Java complexity needs to be managed: report

The sheer complexity of server-based Java development may be hampering its deployment in enterprise networks, according to a recent report from Meta Group Inc.

Many large companies have picked Java as a key technology for building new server applications. But the combination of Java APIs and services, which are defined by the Java 2 Enterprise Edition (J2EE) specification and the application servers that host them, create a complicated framework for building and running applications.

According to Daniel Sholler, one of the report’s authors, this complexity will open up a lucrative market for RAD tools and add-in frameworks, but it will occur at the cost of the standard programming model.

“As organizations transition to Java on an enterprise scale, they are finding that many of the concepts that are exposed in the J2EE programming model are more difficult to utilize than corresponding facilities in client/server and other environments. While J2EE development is significantly easier than building the system on top of the naked OS, it exposes more complexity to the programmer than, say, Powerbuilder or other high productivity RAD-type environments,” he said.

The Stamford, Conn.-based analyst noted that this trend does not only apply to J2EE. The .Net framework has significant complexity as well, and tools are also appearing for that market such as Silverleap and Terra-Axis, Sholler said.

The Meta Group market evaluation says that Microsoft Corp.’s .Net will be the main Java rival in the enterprise for the next 18 months. Microsoft’s marketing consistently emphasizes the comparative simplicity of using .Net instead of Java to build Web services, which rely on standard protocols such as XML and Simple Object Access Protocol (SOAP) to share data easily. Java advocates counter that Web services can be built nearly as easily in Java, and that .Net currently lacks the sophistication to handle large-scale, distributed applications.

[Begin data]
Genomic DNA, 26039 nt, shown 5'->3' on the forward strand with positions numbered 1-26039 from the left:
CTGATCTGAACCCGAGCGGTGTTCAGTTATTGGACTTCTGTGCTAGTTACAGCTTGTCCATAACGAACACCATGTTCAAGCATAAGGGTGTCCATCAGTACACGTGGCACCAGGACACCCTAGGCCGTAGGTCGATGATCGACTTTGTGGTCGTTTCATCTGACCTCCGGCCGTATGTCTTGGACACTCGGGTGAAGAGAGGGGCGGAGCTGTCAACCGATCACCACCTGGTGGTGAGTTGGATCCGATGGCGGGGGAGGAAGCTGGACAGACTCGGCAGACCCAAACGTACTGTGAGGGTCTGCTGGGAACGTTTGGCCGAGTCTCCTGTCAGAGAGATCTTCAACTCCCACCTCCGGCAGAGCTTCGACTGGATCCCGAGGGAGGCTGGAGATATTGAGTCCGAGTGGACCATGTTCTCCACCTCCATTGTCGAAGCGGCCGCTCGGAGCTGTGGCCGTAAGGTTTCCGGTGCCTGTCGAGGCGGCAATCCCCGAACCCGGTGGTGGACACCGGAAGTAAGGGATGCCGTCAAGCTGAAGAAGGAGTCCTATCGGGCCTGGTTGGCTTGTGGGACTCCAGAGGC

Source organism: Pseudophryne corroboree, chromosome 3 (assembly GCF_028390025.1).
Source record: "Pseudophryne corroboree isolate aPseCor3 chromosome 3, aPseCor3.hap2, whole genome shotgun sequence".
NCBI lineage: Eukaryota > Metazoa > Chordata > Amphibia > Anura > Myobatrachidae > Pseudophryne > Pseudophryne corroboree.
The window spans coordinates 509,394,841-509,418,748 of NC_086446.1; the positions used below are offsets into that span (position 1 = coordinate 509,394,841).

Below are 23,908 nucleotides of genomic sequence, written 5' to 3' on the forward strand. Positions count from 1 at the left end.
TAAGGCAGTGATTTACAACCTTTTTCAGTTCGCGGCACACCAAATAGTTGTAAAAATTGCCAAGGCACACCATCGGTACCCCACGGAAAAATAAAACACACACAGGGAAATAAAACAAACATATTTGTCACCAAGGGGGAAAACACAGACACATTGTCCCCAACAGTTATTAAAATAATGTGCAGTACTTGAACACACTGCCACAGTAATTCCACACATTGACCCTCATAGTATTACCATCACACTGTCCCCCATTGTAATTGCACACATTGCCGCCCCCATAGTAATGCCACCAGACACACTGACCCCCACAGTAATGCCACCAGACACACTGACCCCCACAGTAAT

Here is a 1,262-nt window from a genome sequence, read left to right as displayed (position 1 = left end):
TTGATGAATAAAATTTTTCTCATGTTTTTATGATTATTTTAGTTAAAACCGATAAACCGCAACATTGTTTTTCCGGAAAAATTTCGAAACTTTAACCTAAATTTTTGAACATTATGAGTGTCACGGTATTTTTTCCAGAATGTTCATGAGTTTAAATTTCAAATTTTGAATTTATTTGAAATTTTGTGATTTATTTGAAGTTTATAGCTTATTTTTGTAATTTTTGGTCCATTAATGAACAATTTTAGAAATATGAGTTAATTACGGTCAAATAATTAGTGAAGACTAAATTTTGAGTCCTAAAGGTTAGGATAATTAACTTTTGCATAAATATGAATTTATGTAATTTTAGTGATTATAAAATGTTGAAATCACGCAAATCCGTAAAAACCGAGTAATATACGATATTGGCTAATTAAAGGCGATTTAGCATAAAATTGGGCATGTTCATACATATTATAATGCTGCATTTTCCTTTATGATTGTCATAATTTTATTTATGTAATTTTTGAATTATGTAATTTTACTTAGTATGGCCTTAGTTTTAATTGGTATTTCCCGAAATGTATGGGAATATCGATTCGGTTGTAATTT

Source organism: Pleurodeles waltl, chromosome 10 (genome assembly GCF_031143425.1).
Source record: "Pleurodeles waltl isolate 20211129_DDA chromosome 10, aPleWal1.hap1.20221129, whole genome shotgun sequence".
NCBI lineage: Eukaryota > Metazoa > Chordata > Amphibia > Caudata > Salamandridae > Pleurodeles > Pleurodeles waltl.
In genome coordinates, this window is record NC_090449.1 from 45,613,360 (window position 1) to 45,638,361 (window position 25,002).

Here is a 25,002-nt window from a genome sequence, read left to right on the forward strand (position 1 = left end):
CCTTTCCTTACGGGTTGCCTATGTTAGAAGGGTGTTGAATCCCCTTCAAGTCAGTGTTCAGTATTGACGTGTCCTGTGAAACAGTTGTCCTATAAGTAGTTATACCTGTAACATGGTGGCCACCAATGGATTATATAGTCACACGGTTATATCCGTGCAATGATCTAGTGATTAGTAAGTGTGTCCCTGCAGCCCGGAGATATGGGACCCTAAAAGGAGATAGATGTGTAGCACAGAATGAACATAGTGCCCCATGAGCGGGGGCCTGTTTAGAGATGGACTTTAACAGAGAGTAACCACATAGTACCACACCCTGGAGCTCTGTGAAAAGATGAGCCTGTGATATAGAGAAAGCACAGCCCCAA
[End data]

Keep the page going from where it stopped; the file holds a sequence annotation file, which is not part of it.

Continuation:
This argument is old news, according to Michael Flynn, senior product manager for developer tools at Microsoft Canada in Mississauga, Ont.

“We now have proof that it’s the opposite story,” Flynn said. “J2EE can’t compete at a performance level and scalability is superior for .Net today than for the Java virtual machine.”

Not surprisingly, David Harrah, marketing manager for the Java software group at Sun Microsystems in Santa Clara, Calif., disagrees.

“There’s a fine line between complexity and sophistication. There are lots of different things that you can do with J2EE because it’s a sophisticated, enterprise-class application environment. And that’s why it’s taken over the application server business over the last two years,” he said. “There is simply more that you can do with J2EE than with .Net and there are more sophisticated solutions to address.”

The Meta Group authors don’t expect big companies to abandon J2EE. Instead, these users need to build up Java expertise, partly through carefully focused Java development projects.

“Organizations are not shying away from Java, but they are recognizing that the transition to Java is not a simple one. Early projects were successful because they were executed by rocket scientists. However, getting all the programmers to be highly productive in the Java environment may require the utilization of special-purpose tools for certain kinds of tasks,” Sholler said.

The report also predicts the group of vendors in the Java application server market will continue to dwindle over the coming year, as smaller companies shut down or get acquired. Partly as a result, the report recommends that network executives base their choice of vendor more on market share and the vendor’s long-term viability than on any temporary technical superiority. BEA Systems Inc. and IBM Corp. are generally considered the leading application server vendors, and Meta Group predicts they will remain dominant.

The technical capabilities among the various vendors are “moving toward relative parity,” according to the report’s authors. For the next two to three years, the main differences between the application servers will be features, tools and frameworks to make development easier and faster.

– With files from IDG News Service

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